“The interviews were semi-structured,” Groysberg and Abrahams write, with students “allowed considerable leeway in what to ask and how far to go in following up on responses. That way they could dig into the issues they found most compelling.”
While this approach probably made for great conversations for the second-year students fortunate enough to be able to meet with the executives they interviewed, it hardly lends itself to rigorous data-gathering or analysis. As for how the interview transcripts were analyzed – or whether there even were transcripts at all, or analyses at all – the authors provide no detail.
There is a tremendous potential for lack of consistency that inevitably results from having 600 different interviewers, no matter who they are. Add to that the fact the students were instructed to “dig into the issues they found most compelling” and the dynamic of having students on the job market, whose first priority was likely landing a good job post-graduation, interviewing corporate leaders in the position to help the students with their careers. (Note: I was a second-year HBS student 14 years ago; I do not recall second-year classes being taken too seriously. First year? Yes. Second year? Not so much. Second year was all about figuring out what you’d do next.)
Making matters yet worse is the fact that the criteria for selection of interview subjects is not explained, nor is much demographic data provided. So it’s difficult to know who these 3,850 executives are – or were – and the degree to which they are representative of leaders more broadly.
There is a lot else to critique in the article, including that I think it is structured in a way that will mislead most readers to think the statistics presented are drawn from the sample of 3,850 interviews, not the survey of 82. I also think the piece doesn’t actually offer much in the way of insight on how to manage work vs. life (beyond “make deliberate choices,” which doesn’t seem hugely helpful). But I’ll stop there.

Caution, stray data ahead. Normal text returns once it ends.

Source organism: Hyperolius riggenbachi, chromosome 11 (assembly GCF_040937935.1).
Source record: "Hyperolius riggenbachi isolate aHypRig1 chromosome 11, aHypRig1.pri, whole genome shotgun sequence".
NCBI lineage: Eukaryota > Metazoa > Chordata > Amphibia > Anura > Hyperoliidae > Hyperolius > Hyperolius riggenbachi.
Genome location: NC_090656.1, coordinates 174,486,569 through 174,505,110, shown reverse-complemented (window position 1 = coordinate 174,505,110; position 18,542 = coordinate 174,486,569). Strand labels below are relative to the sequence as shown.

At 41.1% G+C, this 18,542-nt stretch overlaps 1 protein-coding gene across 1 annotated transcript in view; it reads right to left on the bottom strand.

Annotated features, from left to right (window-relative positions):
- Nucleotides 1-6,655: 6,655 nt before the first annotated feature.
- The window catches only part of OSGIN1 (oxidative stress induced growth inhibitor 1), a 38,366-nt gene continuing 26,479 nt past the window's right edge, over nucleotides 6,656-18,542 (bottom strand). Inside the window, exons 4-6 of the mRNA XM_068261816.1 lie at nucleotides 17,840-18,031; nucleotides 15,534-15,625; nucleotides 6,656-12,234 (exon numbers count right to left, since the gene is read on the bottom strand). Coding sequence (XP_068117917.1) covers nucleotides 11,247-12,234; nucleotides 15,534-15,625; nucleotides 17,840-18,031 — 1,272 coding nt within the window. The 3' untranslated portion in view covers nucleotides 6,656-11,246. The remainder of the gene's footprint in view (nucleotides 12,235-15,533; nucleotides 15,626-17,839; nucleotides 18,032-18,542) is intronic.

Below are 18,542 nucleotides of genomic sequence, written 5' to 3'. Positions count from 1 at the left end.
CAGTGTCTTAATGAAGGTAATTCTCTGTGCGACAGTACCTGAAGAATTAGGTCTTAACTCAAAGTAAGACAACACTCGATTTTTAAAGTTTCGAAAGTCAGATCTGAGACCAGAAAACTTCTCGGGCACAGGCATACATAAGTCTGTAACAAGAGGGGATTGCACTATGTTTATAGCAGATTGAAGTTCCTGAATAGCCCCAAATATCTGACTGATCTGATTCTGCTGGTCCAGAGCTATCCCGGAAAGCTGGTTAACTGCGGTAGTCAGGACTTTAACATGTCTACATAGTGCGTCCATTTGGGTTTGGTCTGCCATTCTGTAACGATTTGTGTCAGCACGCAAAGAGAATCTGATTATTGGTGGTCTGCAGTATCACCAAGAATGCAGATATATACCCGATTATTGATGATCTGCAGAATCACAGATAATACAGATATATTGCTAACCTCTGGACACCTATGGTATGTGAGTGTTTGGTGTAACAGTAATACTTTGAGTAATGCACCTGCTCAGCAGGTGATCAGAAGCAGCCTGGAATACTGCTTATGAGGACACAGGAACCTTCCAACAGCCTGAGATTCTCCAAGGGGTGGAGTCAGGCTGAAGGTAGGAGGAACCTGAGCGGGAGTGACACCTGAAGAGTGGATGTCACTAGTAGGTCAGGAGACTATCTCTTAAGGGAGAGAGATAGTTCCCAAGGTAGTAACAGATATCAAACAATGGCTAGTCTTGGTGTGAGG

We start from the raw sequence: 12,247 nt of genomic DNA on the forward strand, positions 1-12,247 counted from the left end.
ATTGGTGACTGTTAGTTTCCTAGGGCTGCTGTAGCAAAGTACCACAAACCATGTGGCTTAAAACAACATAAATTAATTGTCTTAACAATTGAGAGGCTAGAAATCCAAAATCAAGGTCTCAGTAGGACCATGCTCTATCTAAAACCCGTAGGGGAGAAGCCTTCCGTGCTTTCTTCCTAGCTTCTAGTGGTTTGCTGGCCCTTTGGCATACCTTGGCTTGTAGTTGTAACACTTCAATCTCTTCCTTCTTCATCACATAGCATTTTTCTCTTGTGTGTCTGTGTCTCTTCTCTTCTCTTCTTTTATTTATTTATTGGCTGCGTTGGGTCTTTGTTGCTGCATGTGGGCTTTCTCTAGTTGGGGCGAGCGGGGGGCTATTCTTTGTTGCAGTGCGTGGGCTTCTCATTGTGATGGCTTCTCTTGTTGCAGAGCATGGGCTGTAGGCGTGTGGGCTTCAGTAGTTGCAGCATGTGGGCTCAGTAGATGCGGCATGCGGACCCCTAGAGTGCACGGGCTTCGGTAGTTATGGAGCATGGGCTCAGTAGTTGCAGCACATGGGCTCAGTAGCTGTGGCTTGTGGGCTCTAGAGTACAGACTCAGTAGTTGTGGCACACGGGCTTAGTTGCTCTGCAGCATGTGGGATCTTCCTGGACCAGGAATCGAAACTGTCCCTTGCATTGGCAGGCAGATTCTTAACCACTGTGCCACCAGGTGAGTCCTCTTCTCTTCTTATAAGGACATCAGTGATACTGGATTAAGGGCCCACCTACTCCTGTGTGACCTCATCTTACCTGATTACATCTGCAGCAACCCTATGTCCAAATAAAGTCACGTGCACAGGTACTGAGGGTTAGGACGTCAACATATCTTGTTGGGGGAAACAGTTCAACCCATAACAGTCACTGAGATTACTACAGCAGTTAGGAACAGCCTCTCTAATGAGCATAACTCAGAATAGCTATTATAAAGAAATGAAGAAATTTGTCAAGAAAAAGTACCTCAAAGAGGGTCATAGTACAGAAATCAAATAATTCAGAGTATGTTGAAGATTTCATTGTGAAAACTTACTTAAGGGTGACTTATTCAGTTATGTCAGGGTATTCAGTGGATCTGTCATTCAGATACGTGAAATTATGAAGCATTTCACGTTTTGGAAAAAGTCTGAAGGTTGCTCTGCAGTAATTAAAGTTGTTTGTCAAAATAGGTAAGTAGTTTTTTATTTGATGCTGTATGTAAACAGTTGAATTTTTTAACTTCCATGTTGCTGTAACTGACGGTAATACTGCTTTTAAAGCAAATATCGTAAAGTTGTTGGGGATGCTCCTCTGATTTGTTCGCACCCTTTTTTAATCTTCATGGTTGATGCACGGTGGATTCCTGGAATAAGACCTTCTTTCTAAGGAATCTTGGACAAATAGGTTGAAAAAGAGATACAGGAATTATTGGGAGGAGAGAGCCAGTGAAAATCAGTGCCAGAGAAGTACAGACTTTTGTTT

Why am I getting all hung up on this methodological stuff, anyway? Who cares, you might ask?
We all should, I think, because good information is necessary for good decisions. If HR managers or others leaders across companies, nonprofits, and philanthropic organizations make decisions based on the authors’ “findings” that women don’t value organizational achievement, ongoing learning and development, or financial results as much as men, they’ll be making a big mistake.
Because, the fact is, the authors don’t have enough data to support their claims.
The article was authored by a Harvard Business School professor and a research associate and published in the Harvard Business Review. My guess is that, as a result, readers would assume that what is reported is based on high-quality, rigorous research – not on the data collection methods you might expect to see in a so-so class project.
Sadly, they would be mistaken.
Phil Buchanan is President of the Center for Effective Philanthropy. You can find him on Twitter @PhilCEP.